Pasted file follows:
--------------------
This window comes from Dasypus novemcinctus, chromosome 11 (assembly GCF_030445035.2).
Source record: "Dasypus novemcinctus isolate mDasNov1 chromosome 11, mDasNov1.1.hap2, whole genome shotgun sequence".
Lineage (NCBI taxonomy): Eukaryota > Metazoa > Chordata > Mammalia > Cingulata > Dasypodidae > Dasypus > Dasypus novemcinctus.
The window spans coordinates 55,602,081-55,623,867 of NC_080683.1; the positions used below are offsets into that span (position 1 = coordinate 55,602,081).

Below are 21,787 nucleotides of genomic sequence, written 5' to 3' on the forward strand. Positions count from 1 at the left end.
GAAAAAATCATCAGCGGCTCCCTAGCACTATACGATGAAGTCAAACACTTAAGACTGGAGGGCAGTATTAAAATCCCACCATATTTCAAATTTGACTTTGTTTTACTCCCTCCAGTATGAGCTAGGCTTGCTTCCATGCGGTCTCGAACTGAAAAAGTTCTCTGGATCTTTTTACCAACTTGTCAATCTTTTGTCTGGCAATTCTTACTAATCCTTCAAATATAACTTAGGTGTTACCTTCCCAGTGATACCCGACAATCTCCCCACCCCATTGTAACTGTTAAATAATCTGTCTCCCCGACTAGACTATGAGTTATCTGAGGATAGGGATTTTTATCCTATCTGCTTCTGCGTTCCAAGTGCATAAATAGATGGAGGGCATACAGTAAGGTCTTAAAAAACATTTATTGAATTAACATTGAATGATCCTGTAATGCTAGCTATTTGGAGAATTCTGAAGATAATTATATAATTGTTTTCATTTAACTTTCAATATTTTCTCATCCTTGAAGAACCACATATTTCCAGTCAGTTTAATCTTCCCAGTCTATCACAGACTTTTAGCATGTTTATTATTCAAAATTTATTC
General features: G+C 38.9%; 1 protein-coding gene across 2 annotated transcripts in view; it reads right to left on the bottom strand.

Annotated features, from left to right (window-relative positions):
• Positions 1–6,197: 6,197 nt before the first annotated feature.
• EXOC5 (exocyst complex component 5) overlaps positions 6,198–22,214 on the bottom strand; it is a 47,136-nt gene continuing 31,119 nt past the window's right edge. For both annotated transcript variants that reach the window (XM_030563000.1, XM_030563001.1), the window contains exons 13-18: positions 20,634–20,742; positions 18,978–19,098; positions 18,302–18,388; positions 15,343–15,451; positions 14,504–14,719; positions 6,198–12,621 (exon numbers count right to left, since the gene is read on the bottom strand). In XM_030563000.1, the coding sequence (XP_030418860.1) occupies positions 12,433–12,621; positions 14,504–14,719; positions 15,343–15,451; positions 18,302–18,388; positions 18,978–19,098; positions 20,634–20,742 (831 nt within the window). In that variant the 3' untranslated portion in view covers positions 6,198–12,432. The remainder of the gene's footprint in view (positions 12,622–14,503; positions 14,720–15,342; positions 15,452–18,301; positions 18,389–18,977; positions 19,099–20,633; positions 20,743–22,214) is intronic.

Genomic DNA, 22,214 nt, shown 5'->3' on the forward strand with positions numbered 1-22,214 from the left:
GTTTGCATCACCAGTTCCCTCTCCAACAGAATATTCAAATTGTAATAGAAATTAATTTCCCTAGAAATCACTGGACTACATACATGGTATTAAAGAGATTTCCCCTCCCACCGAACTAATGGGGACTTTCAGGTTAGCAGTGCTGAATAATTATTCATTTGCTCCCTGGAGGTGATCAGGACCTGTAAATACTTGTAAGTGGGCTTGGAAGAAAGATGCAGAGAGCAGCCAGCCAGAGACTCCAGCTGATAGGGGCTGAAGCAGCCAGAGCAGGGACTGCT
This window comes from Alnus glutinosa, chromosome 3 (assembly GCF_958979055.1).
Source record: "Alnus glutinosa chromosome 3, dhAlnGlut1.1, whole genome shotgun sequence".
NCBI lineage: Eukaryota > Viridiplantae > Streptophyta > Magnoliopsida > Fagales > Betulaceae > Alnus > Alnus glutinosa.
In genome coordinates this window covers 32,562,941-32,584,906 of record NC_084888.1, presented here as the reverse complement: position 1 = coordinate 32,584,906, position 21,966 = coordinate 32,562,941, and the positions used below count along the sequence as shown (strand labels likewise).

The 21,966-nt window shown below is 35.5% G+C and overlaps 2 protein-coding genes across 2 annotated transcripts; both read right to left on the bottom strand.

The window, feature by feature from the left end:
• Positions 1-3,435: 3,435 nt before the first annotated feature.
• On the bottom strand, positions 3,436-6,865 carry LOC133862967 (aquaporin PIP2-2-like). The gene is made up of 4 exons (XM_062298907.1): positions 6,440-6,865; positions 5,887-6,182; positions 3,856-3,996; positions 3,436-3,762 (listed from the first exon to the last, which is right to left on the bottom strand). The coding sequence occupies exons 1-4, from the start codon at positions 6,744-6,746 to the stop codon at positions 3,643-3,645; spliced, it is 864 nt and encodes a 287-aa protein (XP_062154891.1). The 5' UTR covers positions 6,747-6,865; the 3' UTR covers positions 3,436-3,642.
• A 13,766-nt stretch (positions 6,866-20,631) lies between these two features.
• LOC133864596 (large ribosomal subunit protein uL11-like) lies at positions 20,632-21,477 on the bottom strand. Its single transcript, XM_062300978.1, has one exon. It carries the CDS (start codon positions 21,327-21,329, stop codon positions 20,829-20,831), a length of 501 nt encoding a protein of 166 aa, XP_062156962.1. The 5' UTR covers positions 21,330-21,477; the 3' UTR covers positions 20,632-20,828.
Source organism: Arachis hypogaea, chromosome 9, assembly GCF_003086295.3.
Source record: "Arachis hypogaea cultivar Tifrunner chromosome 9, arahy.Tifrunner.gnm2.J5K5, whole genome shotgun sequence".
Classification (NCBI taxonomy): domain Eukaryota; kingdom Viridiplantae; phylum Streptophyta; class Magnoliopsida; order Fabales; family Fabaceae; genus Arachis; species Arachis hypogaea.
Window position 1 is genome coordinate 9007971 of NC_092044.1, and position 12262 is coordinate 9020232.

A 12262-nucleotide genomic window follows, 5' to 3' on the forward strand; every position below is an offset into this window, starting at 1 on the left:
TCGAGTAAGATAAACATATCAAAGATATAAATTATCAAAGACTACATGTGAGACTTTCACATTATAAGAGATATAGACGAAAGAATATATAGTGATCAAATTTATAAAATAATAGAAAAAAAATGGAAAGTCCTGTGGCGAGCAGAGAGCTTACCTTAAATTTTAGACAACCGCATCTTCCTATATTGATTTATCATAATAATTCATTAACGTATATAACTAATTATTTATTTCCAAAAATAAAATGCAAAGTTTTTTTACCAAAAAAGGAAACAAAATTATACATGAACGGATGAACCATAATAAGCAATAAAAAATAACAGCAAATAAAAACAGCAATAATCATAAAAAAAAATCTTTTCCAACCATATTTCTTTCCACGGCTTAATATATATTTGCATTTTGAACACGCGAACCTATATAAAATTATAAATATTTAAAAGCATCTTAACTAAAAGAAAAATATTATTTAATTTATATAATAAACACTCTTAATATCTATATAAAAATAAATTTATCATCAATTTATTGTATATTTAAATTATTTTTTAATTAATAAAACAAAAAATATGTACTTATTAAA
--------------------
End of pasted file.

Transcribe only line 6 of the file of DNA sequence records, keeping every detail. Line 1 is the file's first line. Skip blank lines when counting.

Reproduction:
GAAAAAATCATCAGCGGCTCCCTAGCACTATACGATGAAGTCAAACACTTAAGACTGGAGGGCAGTATTAAAATCCCACCATATTTCAAATTTGACTTTGTTTTACTCCCTCCAGTATGAGCTAGGCTTGCTTCCATGCGGTCTCGAACTGAAAAAGTTCTCTGGATCTTTTTACCAACTTGTCAATCTTTTGTCTGGCAATTCTTACTAATCCTTCAAATATAACTTAGGTGTTACCTTCCCAGTGATACCCGACAATCTCCCCACCCCATTGTAACTGTTAAATAATCTGTCTCCCCGACTAGACTATGAGTTATCTGAGGATAGGGATTTTTATCCTATCTGCTTCTGCGTTCCAAGTGCATAAATAGATGGAGGGCATACAGTAAGGTCTTAAAAAACATTTATTGAATTAACATTGAATGATCCTGTAATGCTAGCTATTTGGAGAATTCTGAAGATAATTATATAATTGTTTTCATTTAACTTTCAATATTTTCTCATCCTTGAAGAACCACATATTTCCAGTCAGTTTAATCTTCCCAGTCTATCACAGACTTTTAGCATGTTTATTATTCAAAATTTATTC